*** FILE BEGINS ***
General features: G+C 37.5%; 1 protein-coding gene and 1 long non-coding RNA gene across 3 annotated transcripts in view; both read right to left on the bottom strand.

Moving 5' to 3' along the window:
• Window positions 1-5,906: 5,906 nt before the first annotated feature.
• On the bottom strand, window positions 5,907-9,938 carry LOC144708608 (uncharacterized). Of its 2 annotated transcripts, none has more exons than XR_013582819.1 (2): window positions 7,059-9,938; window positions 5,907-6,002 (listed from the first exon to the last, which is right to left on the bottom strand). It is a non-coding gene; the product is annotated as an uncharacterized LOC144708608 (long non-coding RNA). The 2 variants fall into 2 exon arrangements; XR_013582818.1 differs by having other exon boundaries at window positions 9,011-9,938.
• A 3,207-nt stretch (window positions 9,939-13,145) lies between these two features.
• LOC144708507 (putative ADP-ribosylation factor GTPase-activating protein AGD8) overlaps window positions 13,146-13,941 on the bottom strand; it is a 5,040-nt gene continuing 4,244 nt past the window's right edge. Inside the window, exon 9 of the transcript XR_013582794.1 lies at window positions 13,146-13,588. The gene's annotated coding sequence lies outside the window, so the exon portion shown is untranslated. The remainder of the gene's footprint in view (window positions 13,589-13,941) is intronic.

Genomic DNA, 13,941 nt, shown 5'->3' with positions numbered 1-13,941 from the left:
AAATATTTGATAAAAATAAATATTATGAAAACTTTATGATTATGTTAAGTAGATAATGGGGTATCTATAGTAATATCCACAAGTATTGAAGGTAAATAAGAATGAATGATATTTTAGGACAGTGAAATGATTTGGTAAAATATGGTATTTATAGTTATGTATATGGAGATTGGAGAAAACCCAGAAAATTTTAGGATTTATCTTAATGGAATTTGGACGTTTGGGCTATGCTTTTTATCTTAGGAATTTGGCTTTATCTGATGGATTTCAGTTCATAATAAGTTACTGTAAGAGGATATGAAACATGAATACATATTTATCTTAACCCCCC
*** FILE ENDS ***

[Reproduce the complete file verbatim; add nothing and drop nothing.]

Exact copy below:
General features: G+C 37.5%; 1 protein-coding gene and 1 long non-coding RNA gene across 3 annotated transcripts in view; both read right to left on the bottom strand.

Moving 5' to 3' along the window:
• Window positions 1-5,906: 5,906 nt before the first annotated feature.
• On the bottom strand, window positions 5,907-9,938 carry LOC144708608 (uncharacterized). Of its 2 annotated transcripts, none has more exons than XR_013582819.1 (2): window positions 7,059-9,938; window positions 5,907-6,002 (listed from the first exon to the last, which is right to left on the bottom strand). It is a non-coding gene; the product is annotated as an uncharacterized LOC144708608 (long non-coding RNA). The 2 variants fall into 2 exon arrangements; XR_013582818.1 differs by having other exon boundaries at window positions 9,011-9,938.
• A 3,207-nt stretch (window positions 9,939-13,145) lies between these two features.
• LOC144708507 (putative ADP-ribosylation factor GTPase-activating protein AGD8) overlaps window positions 13,146-13,941 on the bottom strand; it is a 5,040-nt gene continuing 4,244 nt past the window's right edge. Inside the window, exon 9 of the transcript XR_013582794.1 lies at window positions 13,146-13,588. The gene's annotated coding sequence lies outside the window, so the exon portion shown is untranslated. The remainder of the gene's footprint in view (window positions 13,589-13,941) is intronic.

Genomic DNA, 13,941 nt, shown 5'->3' with positions numbered 1-13,941 from the left:
AAATATTTGATAAAAATAAATATTATGAAAACTTTATGATTATGTTAAGTAGATAATGGGGTATCTATAGTAATATCCACAAGTATTGAAGGTAAATAAGAATGAATGATATTTTAGGACAGTGAAATGATTTGGTAAAATATGGTATTTATAGTTATGTATATGGAGATTGGAGAAAACCCAGAAAATTTTAGGATTTATCTTAATGGAATTTGGACGTTTGGGCTATGCTTTTTATCTTAGGAATTTGGCTTTATCTGATGGATTTCAGTTCATAATAAGTTACTGTAAGAGGATATGAAACATGAATACATATTTATCTTAACCCCCC